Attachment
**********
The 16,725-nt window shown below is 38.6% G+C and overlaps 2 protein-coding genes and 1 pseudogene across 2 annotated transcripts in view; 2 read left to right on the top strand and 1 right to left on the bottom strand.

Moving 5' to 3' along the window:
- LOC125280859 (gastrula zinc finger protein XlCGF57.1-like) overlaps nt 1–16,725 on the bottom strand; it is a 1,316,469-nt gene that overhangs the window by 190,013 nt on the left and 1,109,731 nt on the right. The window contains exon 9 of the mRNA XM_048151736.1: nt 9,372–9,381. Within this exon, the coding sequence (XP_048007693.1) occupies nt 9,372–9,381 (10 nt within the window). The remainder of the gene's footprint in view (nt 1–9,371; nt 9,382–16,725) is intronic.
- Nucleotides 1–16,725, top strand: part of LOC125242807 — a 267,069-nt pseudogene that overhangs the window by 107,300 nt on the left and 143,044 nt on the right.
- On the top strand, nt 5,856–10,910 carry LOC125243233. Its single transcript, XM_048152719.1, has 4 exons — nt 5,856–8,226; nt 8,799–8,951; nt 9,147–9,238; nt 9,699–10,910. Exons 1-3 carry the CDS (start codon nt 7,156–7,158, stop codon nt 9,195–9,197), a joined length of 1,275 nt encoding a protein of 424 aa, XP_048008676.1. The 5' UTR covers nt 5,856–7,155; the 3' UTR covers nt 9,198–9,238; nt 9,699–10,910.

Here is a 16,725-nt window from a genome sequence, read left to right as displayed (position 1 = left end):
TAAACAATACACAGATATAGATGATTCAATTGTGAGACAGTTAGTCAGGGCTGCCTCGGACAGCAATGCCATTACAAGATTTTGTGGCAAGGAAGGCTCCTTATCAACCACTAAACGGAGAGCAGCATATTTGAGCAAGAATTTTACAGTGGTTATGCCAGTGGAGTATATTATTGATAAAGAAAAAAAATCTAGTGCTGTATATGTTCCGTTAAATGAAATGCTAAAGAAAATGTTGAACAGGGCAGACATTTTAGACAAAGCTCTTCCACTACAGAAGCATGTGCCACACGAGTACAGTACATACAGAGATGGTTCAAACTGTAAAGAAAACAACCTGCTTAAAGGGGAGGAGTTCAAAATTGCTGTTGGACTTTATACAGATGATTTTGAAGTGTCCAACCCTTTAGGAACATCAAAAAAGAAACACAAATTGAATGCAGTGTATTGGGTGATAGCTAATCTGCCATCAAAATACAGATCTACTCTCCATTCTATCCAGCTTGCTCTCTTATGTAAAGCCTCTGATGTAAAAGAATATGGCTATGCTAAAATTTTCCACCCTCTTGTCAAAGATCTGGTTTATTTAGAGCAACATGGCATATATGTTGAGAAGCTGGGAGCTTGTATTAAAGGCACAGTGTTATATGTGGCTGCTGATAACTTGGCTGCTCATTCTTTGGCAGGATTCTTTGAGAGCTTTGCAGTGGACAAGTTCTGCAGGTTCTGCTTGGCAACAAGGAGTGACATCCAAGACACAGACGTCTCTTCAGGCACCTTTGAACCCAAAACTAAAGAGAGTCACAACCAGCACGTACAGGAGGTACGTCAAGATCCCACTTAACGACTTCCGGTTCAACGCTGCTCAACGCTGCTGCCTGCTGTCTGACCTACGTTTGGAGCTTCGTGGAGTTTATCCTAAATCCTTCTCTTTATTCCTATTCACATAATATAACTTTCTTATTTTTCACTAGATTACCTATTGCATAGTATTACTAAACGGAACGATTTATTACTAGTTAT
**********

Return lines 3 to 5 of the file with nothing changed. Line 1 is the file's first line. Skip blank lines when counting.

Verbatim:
- LOC125280859 (gastrula zinc finger protein XlCGF57.1-like) overlaps nt 1–16,725 on the bottom strand; it is a 1,316,469-nt gene that overhangs the window by 190,013 nt on the left and 1,109,731 nt on the right. The window contains exon 9 of the mRNA XM_048151736.1: nt 9,372–9,381. Within this exon, the coding sequence (XP_048007693.1) occupies nt 9,372–9,381 (10 nt within the window). The remainder of the gene's footprint in view (nt 1–9,371; nt 9,382–16,725) is intronic.
- Nucleotides 1–16,725, top strand: part of LOC125242807 — a 267,069-nt pseudogene that overhangs the window by 107,300 nt on the left and 143,044 nt on the right.
- On the top strand, nt 5,856–10,910 carry LOC125243233. Its single transcript, XM_048152719.1, has 4 exons — nt 5,856–8,226; nt 8,799–8,951; nt 9,147–9,238; nt 9,699–10,910. Exons 1-3 carry the CDS (start codon nt 7,156–7,158, stop codon nt 9,195–9,197), a joined length of 1,275 nt encoding a protein of 424 aa, XP_048008676.1. The 5' UTR covers nt 5,856–7,155; the 3' UTR covers nt 9,198–9,238; nt 9,699–10,910.